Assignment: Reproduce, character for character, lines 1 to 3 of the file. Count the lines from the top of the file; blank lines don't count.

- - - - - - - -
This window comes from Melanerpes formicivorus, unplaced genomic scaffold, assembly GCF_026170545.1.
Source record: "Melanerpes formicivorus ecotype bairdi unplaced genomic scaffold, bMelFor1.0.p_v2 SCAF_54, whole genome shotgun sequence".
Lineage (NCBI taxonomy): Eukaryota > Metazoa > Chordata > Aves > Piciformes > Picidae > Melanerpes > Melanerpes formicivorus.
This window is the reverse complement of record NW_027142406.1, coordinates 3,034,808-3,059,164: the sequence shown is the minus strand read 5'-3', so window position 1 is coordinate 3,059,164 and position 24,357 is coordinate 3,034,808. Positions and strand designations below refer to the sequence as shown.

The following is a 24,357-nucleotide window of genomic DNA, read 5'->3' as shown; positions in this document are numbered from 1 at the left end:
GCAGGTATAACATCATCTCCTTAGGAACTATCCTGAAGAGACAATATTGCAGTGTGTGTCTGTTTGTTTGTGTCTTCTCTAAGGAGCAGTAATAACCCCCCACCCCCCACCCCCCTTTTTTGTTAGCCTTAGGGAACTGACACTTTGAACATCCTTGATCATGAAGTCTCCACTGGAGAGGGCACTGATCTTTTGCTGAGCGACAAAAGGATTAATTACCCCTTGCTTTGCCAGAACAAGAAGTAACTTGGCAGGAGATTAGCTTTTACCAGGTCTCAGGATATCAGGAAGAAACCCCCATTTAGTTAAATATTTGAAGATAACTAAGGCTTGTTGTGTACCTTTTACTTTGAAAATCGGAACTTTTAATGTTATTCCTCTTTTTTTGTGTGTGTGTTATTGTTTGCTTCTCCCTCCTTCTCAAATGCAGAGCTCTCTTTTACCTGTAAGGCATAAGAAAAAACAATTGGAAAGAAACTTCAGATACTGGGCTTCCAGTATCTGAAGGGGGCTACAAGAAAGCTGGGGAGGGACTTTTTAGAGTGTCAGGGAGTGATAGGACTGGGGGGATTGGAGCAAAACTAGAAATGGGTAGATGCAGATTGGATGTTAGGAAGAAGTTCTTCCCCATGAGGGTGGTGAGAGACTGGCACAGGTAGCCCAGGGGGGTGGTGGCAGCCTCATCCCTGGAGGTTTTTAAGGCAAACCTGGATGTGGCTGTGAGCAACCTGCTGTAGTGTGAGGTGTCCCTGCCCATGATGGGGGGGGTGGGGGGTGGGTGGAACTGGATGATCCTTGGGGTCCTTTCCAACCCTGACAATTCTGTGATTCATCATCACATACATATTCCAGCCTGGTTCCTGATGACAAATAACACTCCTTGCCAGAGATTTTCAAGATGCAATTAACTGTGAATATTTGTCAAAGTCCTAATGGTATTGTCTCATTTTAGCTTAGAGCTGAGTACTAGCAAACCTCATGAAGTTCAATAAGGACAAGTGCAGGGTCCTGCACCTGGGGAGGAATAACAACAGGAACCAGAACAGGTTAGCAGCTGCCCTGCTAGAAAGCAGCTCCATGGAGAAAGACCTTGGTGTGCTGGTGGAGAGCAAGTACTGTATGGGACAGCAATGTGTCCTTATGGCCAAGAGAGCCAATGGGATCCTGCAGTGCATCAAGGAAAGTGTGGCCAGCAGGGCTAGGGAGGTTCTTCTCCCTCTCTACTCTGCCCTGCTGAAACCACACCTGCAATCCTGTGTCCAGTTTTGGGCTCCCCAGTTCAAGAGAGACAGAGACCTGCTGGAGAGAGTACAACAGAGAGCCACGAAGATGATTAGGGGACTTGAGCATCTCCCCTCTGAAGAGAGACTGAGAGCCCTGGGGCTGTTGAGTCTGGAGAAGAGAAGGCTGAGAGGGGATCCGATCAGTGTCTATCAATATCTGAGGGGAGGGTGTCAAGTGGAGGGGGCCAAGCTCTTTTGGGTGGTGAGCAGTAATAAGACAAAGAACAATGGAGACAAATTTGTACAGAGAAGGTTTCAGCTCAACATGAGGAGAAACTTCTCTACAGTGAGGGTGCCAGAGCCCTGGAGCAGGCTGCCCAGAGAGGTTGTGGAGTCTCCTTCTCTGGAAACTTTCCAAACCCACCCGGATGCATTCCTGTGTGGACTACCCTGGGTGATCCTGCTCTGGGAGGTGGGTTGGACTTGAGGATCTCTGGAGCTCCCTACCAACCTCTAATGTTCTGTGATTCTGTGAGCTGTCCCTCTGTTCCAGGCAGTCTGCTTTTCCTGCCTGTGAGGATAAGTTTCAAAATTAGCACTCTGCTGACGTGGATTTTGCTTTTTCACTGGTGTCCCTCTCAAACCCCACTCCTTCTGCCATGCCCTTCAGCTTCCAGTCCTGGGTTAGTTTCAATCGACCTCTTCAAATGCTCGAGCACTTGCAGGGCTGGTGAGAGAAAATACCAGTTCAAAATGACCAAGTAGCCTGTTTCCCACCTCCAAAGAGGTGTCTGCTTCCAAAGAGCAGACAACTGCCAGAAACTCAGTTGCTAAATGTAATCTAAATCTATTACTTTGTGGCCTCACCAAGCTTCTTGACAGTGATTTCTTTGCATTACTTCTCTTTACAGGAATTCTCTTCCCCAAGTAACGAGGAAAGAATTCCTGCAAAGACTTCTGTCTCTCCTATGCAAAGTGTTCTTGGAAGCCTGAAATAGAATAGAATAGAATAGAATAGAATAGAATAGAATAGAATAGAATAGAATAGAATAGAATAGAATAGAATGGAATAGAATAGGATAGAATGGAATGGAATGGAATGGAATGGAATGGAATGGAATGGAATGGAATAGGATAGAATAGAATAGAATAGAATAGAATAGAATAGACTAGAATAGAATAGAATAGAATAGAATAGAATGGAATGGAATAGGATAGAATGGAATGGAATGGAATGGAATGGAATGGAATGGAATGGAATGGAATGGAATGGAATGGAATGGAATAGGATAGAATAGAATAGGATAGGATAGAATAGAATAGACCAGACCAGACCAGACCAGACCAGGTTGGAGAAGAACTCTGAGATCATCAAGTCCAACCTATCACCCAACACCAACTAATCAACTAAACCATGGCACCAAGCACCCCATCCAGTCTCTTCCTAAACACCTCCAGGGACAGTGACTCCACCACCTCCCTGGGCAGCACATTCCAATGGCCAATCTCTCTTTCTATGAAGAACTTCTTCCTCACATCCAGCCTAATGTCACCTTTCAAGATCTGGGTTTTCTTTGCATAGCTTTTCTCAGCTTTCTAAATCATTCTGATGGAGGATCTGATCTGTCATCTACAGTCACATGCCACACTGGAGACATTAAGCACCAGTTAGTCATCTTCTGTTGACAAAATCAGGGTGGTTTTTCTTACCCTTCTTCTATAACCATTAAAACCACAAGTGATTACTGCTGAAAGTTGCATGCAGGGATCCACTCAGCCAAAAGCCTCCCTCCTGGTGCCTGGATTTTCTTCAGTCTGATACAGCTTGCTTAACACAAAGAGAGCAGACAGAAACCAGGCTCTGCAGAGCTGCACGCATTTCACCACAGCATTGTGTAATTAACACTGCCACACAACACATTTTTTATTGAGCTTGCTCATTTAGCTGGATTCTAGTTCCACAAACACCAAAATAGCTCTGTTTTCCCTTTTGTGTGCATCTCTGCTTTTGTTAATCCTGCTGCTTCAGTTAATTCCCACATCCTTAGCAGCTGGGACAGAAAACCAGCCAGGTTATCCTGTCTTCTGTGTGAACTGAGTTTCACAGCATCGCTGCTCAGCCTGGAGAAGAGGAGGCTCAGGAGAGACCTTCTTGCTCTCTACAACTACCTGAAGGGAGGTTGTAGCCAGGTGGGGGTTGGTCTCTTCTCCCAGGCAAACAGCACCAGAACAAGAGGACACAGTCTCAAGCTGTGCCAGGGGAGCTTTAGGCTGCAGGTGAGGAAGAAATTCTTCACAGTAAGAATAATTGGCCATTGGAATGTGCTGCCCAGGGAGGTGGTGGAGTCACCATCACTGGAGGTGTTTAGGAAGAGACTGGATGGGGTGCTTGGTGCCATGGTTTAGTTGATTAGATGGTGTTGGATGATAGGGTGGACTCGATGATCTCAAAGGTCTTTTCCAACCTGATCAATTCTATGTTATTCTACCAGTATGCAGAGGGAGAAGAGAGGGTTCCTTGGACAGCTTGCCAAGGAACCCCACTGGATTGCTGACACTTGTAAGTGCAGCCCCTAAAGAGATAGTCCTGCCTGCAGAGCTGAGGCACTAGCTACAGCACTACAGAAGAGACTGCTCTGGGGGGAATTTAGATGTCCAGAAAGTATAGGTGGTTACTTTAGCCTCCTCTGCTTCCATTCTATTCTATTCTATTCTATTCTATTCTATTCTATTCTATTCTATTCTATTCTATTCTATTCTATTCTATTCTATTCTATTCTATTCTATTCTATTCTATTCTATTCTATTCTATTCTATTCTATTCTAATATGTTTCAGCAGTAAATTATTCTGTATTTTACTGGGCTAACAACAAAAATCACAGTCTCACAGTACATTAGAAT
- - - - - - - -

This window comes from Melanerpes formicivorus, unplaced genomic scaffold, assembly GCF_026170545.1.
Source record: "Melanerpes formicivorus ecotype bairdi unplaced genomic scaffold, bMelFor1.0.p_v2 SCAF_54, whole genome shotgun sequence".
Lineage (NCBI taxonomy): Eukaryota > Metazoa > Chordata > Aves > Piciformes > Picidae > Melanerpes > Melanerpes formicivorus.